One of the best investments I DID make though was to purchase an Asana for Bloggers course from my friend Matt G. (who literally lives up the street from me) for only $25. Using his advice I was able to create an editorial calendar for my blog, and stick to it, for the entire year.
Another amazing course investment was the Making Sense of Affiliate Marketing course from my blogging friend, Michelle. Because of the actionable tips she shares I was able to triple my affiliate income from January to December 2016 and now earn an average of $2,000+ per month from this one stream of income.
I have gone through all of the lessons of these courses and in the last 3-6 months of 2016 was able to implement all of the action items. This lead to seeing massive results (see the above paragraph) — all for nearly half of the cost of what I spent the previous year.
3. Evolve my money and budget
Finally, the biggest change that helped cut my business expenses by nearly half was evolving the way I budget and manage my money. I’ve been in the money world for years, ever since I was 18 years old. I’ve heard the same tried-and-true ideas for years, and experimented with just as many.
This has led to getting into a bit of a rut with my budget and it was time for a much-needed fresh take. In the past I used two different money management programs — one for my personal transactions and a separate one for business ones.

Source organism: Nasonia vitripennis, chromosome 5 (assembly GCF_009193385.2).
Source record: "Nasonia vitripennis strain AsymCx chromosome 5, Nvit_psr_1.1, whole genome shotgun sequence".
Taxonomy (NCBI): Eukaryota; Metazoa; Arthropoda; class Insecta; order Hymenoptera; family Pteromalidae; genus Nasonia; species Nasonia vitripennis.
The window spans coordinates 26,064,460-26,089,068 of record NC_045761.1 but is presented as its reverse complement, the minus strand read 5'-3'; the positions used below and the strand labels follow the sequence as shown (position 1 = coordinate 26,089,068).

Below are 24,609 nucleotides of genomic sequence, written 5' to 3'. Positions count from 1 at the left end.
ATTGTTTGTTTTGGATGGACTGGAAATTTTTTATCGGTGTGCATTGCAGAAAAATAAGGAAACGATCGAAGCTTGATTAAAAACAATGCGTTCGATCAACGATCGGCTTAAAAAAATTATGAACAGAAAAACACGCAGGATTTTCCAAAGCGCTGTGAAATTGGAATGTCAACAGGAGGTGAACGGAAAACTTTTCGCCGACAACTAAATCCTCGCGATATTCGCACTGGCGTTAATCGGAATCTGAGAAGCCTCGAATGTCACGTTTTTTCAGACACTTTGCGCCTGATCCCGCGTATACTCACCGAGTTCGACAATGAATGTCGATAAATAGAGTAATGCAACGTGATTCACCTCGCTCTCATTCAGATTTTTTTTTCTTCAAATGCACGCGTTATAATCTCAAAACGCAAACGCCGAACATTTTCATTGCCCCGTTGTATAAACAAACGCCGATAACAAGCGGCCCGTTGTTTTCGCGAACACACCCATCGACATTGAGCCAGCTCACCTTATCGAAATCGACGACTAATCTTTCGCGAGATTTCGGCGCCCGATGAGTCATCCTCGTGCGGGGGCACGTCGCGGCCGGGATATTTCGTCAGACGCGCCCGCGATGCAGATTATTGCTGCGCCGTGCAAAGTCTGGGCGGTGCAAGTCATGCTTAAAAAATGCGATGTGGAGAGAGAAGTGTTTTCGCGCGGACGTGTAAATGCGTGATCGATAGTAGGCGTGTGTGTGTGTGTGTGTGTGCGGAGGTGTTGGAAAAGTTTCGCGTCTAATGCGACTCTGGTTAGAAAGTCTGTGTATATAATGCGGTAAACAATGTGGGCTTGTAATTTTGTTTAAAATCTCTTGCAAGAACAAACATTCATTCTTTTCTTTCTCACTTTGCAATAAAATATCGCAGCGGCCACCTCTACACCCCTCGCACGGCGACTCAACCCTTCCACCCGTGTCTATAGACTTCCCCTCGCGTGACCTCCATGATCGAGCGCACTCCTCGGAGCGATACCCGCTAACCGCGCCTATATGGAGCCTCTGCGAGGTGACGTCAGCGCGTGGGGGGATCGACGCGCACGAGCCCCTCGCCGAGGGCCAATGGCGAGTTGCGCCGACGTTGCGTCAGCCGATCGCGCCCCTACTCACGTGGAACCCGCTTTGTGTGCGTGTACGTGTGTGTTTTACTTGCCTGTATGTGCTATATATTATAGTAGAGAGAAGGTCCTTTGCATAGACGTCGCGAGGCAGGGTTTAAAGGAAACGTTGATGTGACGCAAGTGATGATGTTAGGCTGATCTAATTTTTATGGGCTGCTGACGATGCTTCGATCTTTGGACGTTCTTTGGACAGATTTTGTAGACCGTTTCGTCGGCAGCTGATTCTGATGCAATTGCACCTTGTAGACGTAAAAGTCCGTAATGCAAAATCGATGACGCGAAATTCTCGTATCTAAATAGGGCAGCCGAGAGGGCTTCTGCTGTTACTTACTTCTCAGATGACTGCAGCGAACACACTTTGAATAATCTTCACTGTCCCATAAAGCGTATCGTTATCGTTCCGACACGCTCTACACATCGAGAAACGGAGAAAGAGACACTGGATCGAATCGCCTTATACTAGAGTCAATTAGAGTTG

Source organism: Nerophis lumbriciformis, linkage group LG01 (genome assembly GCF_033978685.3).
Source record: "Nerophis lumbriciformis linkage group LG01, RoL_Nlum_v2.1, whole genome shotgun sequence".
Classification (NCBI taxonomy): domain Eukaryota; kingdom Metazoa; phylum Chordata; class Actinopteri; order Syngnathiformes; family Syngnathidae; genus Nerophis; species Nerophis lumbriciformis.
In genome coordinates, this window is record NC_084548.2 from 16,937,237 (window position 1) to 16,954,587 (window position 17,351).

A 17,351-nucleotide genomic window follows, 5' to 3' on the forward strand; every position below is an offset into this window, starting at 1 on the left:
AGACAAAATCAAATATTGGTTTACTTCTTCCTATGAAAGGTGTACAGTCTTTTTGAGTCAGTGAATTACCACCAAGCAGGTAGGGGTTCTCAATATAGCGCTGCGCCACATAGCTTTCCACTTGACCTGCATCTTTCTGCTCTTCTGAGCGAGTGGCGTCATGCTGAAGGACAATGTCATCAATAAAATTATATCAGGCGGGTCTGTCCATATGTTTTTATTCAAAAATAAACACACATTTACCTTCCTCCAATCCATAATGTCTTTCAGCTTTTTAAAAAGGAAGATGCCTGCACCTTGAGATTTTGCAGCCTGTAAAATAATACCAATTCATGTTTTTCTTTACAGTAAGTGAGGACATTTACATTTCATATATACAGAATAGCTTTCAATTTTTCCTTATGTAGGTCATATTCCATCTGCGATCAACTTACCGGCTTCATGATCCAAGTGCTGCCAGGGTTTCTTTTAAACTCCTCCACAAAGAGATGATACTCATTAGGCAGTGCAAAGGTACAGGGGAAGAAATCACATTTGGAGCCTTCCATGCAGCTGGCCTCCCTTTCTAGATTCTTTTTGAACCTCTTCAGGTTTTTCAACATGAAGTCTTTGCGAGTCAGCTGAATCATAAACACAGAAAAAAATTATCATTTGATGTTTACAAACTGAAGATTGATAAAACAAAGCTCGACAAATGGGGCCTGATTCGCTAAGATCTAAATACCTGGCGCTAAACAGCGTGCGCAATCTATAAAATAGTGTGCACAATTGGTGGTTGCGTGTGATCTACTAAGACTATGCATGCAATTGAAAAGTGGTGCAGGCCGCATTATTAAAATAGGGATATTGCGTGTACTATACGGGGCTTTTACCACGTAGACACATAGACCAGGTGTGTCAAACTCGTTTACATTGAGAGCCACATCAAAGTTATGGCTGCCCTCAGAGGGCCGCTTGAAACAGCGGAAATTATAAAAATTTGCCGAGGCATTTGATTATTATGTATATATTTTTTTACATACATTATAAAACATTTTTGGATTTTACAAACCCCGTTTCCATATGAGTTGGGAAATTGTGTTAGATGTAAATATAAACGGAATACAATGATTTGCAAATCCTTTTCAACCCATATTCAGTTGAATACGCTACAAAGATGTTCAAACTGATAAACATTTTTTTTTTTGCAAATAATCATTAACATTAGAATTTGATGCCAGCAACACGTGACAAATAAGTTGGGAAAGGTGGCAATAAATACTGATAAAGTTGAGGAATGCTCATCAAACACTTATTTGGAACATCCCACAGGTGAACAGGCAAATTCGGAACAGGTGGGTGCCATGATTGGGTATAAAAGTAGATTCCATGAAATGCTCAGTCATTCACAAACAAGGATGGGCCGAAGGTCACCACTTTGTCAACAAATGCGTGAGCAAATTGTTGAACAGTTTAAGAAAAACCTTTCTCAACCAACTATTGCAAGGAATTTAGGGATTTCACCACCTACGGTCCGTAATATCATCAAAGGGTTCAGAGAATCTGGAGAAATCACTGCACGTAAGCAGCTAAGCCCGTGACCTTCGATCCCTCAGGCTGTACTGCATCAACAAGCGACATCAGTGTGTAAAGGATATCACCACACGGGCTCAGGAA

But in 2016 I started documenting all of my spending by hand, using my business partner Cait’s, Mindful Budgeting Planner. I also switched over to using credit for nearly everything and then paying the balance off at the end of each week. I now have a credit card for personal costs and a different credit card for business expenses.
This really helped streamline everything while still giving me a regular overview of my finances each week. If you’ve been a Careful Cents reader over the years you probably already know my (previous) stance about using credit cards, so obviously I was skeptical about this new budgeting tactic.
Much to my surprise, though, it’s one of the easiest and best strategies for managing inconsistent income I’ve ever tried. And trust me, I’ve tried a TON of them.
Regularly review your small business expenses
While there were plenty of other smaller things I did to cut my business expenses by nearly half, these were the three that made the biggest impact.
If your goal for the New Year is to cut costs and spend less in your business in order to have a higher profit margin, then I suggest starting with your highest expenses categories.
What can you do to streamline your business systems? Are there certain tools, apps or products you can purchase instead of paying a person to do the job? Is your current money management working?
Maybe it’s time to do a spending audit of your own business and see what improvements can be made.
What’s one thing you’ve done to cut back on small business expenses?